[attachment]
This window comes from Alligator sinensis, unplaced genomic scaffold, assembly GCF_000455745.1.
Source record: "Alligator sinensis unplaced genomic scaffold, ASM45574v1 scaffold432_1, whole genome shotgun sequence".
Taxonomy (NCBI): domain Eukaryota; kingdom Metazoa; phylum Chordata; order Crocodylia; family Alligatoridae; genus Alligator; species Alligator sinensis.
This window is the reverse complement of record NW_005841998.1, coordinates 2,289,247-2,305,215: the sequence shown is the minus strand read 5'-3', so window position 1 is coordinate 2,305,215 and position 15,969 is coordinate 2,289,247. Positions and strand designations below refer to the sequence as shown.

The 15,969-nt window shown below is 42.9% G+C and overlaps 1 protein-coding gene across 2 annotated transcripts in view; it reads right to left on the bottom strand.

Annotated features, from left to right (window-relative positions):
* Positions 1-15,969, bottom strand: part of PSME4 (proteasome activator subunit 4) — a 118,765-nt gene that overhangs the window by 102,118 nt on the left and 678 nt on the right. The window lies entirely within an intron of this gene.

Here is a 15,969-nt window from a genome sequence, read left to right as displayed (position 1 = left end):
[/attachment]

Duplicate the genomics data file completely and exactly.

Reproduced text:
This window comes from Alligator sinensis, unplaced genomic scaffold, assembly GCF_000455745.1.
Source record: "Alligator sinensis unplaced genomic scaffold, ASM45574v1 scaffold432_1, whole genome shotgun sequence".
Taxonomy (NCBI): domain Eukaryota; kingdom Metazoa; phylum Chordata; order Crocodylia; family Alligatoridae; genus Alligator; species Alligator sinensis.
This window is the reverse complement of record NW_005841998.1, coordinates 2,289,247-2,305,215: the sequence shown is the minus strand read 5'-3', so window position 1 is coordinate 2,305,215 and position 15,969 is coordinate 2,289,247. Positions and strand designations below refer to the sequence as shown.

The 15,969-nt window shown below is 42.9% G+C and overlaps 1 protein-coding gene across 2 annotated transcripts in view; it reads right to left on the bottom strand.

Annotated features, from left to right (window-relative positions):
* Positions 1-15,969, bottom strand: part of PSME4 (proteasome activator subunit 4) — a 118,765-nt gene that overhangs the window by 102,118 nt on the left and 678 nt on the right. The window lies entirely within an intron of this gene.

Here is a 15,969-nt window from a genome sequence, read left to right as displayed (position 1 = left end):